When Everything is a Competition
Reflecting on the Second Sunday after the Epiphany: Two Days After Sunday (Year C)
Psalter: Psalm 145
Old Testament: Song of Solomon 4:1-8
Epistle: 1 Corinthians 1:2-17
God beyond all seeing and knowing, we meet you in the night of change and crisis, and wrestle with you in the darkness of doubt. Give us the will and spirit to live faithfully and love as we are loved. Amen.
If a football team is going to win games the players must work together, and they must understand the value of their respective positions and roles on the field. The quarterback needs to have an offensive line who can protect him, the receivers need to have a quarterback who can throw accurately, and the quarterback needs receivers who can catch. If any of these players cannot be counted on to play their roles well, it will be difficult for the other teammates on the field to count on them. Winning will become difficult. Even worse, if the players start fighting and bickering amongst themselves, all of their necessary and diverse roles that must come together to play well will not be possible without a fundamental togetherness, a fundamental unity.
The Christians at Corinth are quite a diverse congregation, and there is little unity to speak of. Indeed, there appears to be in-fighting, a competitive spirit, and arrogant snobbery in the ranks. Their worship is selfish and inconsiderate (at The Lord's Supper; 1 Corinthians 11:17-22), and they have prioritized some spiritual gifts over others. If the Corinthians are indeed the Body of Christ, their life together and worship suggest otherwise. They have even turned baptism into a competition as to whose is better.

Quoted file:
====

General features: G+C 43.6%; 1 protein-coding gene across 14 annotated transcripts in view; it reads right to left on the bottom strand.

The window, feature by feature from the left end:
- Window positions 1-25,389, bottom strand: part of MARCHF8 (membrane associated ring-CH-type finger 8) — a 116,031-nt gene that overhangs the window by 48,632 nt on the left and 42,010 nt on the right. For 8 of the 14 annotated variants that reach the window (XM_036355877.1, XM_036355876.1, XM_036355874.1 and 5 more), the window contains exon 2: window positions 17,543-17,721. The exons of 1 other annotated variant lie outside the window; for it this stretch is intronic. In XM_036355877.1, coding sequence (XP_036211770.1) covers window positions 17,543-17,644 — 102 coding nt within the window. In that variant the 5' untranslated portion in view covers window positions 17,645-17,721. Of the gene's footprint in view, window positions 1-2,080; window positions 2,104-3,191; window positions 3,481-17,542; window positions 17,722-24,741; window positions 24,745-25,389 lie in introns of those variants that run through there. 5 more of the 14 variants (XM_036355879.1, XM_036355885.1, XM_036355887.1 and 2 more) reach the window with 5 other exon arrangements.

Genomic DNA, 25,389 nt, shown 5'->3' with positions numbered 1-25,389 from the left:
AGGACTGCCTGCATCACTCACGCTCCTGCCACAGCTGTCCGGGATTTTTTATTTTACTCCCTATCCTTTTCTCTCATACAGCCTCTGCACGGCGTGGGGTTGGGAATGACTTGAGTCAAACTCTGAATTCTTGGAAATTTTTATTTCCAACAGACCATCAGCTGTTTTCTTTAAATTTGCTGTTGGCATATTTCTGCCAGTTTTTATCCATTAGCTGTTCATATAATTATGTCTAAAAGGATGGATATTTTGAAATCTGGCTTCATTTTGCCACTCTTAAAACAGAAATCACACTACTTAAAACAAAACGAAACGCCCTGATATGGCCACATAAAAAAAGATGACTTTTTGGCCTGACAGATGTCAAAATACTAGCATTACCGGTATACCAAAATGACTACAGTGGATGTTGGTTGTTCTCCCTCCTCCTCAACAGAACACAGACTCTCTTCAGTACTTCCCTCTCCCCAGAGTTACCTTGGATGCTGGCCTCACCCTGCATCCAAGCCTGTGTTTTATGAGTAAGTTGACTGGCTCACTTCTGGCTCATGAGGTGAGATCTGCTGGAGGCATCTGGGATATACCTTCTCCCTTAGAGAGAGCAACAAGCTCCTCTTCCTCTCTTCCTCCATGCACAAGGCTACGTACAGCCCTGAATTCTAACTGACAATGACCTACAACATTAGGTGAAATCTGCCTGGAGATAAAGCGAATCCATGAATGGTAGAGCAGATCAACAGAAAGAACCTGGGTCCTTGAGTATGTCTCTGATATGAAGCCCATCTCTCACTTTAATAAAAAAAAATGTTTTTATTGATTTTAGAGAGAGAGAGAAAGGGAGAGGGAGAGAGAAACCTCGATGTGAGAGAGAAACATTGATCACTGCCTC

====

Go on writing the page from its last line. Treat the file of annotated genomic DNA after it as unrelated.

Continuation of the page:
For it has been reported to me by Chloe’s people that there are quarrels among you, my brothers and sisters. What I mean is that each of you says, “I belong to Paul,” or “I belong to Apollos,” or “I belong to Cephas,” or “I belong to Christ.” Has Christ been divided? Was Paul crucified for you? Or were you baptized in the name of Paul?
Paul reminds the Corinthians that the diversity of gifts among them should contribute to their unity as each member plays her or his individual role. Such diversity is for the edification of the Body. Each expression of the Spirit is for the common good (v. 7).
And that same Spirit gives the diversity of gifts to each individual as the Spirit chooses (1 Corinthians 1:11-13).
The Spirit will do what the Spirit will do.